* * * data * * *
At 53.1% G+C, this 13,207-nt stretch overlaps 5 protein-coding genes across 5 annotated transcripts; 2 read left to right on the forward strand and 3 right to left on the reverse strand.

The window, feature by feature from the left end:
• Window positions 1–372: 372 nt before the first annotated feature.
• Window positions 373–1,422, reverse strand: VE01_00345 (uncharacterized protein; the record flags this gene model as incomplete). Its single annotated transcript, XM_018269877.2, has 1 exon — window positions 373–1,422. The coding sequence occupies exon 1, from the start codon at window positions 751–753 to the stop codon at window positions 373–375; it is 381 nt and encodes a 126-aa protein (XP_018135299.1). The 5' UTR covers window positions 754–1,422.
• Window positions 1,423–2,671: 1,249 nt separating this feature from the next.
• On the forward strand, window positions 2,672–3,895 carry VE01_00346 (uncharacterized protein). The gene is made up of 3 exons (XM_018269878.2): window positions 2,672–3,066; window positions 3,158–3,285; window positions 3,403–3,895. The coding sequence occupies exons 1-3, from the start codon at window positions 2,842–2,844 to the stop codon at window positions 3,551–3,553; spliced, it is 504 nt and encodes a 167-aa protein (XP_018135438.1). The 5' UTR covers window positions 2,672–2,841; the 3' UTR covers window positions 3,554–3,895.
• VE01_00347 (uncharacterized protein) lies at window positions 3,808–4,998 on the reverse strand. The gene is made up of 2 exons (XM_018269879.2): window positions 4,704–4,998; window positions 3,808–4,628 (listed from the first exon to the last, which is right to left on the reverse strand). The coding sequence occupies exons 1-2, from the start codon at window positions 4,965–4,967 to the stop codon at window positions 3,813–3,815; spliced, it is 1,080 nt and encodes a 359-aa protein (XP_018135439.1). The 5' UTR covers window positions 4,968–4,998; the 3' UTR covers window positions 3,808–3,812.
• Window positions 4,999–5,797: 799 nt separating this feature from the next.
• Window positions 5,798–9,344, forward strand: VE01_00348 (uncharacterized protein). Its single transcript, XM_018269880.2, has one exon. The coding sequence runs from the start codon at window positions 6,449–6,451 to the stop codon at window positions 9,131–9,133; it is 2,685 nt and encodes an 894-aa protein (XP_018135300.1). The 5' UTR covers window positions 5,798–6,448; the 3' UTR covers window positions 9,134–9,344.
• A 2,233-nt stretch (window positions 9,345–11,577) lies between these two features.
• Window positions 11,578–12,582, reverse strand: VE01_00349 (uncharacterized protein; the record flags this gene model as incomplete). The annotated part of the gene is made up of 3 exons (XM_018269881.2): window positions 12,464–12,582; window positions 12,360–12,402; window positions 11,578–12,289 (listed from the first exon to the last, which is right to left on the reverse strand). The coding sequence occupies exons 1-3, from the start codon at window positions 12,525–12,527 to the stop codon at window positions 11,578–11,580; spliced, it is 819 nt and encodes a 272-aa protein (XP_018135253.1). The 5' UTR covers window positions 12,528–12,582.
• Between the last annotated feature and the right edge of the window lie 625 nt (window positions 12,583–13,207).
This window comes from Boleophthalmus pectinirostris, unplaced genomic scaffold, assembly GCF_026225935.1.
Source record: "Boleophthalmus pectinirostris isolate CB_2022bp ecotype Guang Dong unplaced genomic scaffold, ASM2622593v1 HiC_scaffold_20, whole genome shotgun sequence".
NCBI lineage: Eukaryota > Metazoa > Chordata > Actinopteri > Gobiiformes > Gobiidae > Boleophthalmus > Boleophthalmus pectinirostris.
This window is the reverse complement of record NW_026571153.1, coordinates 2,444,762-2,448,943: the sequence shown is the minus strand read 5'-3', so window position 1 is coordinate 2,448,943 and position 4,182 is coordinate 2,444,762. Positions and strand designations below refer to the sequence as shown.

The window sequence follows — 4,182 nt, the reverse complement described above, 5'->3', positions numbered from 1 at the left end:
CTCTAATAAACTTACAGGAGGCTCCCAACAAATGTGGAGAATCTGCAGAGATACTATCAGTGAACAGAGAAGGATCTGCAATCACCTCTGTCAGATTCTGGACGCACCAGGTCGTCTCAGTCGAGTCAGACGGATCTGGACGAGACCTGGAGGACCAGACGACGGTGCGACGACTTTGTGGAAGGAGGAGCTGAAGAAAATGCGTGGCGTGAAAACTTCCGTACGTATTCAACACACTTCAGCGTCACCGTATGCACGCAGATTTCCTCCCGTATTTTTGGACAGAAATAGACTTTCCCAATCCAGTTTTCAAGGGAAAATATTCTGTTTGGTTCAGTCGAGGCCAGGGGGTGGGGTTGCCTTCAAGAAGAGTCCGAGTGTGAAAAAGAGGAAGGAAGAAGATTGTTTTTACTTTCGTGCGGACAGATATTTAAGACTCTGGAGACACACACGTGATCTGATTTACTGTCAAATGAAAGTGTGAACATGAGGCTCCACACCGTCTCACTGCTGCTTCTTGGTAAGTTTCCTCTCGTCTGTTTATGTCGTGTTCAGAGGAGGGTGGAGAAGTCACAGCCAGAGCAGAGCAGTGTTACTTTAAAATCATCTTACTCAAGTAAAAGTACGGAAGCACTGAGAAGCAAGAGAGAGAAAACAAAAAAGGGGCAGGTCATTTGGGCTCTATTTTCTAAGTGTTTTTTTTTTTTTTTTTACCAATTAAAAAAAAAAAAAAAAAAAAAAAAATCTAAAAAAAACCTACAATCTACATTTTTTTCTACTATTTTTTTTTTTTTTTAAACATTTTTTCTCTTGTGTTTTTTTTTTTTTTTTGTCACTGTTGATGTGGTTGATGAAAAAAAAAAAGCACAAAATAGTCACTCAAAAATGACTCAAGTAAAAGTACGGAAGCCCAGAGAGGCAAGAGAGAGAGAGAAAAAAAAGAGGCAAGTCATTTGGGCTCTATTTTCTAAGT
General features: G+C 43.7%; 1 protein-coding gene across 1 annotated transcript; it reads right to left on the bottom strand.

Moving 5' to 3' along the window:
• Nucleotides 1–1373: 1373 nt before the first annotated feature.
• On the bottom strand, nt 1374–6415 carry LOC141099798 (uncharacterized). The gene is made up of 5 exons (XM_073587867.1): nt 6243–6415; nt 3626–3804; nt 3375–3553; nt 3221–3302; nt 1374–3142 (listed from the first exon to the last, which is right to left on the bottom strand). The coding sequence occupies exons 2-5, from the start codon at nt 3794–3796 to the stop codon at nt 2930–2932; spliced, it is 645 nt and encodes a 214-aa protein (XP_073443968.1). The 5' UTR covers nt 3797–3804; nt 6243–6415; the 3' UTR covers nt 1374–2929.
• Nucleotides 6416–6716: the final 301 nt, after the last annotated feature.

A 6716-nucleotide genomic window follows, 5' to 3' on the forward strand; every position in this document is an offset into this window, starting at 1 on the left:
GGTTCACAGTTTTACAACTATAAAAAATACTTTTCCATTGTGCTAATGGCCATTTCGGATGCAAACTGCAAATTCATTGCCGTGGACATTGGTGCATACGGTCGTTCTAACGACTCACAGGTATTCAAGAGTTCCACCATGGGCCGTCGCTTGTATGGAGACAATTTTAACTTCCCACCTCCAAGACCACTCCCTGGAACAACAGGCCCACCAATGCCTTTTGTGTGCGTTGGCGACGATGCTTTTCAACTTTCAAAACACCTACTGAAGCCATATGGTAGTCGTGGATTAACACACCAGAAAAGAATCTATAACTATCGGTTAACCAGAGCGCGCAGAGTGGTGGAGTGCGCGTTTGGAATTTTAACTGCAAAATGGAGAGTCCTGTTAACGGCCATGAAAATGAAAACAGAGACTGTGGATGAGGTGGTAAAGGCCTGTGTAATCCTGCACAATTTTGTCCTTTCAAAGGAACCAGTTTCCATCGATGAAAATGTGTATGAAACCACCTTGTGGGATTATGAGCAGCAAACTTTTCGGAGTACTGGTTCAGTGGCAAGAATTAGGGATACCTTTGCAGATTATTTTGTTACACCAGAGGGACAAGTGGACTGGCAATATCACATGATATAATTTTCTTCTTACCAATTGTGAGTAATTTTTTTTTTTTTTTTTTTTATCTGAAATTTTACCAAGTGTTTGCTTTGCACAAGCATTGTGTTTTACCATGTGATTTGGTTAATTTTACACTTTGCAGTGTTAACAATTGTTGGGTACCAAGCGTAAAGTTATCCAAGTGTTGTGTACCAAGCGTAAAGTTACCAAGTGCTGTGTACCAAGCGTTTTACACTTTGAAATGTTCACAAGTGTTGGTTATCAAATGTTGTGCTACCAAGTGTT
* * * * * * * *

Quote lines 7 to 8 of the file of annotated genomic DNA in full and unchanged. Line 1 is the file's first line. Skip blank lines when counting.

• VE01_00347 (uncharacterized protein) lies at window positions 3,808–4,998 on the reverse strand. The gene is made up of 2 exons (XM_018269879.2): window positions 4,704–4,998; window positions 3,808–4,628 (listed from the first exon to the last, which is right to left on the reverse strand). The coding sequence occupies exons 1-2, from the start codon at window positions 4,965–4,967 to the stop codon at window positions 3,813–3,815; spliced, it is 1,080 nt and encodes a 359-aa protein (XP_018135439.1). The 5' UTR covers window positions 4,968–4,998; the 3' UTR covers window positions 3,808–3,812.
• Window positions 4,999–5,797: 799 nt separating this feature from the next.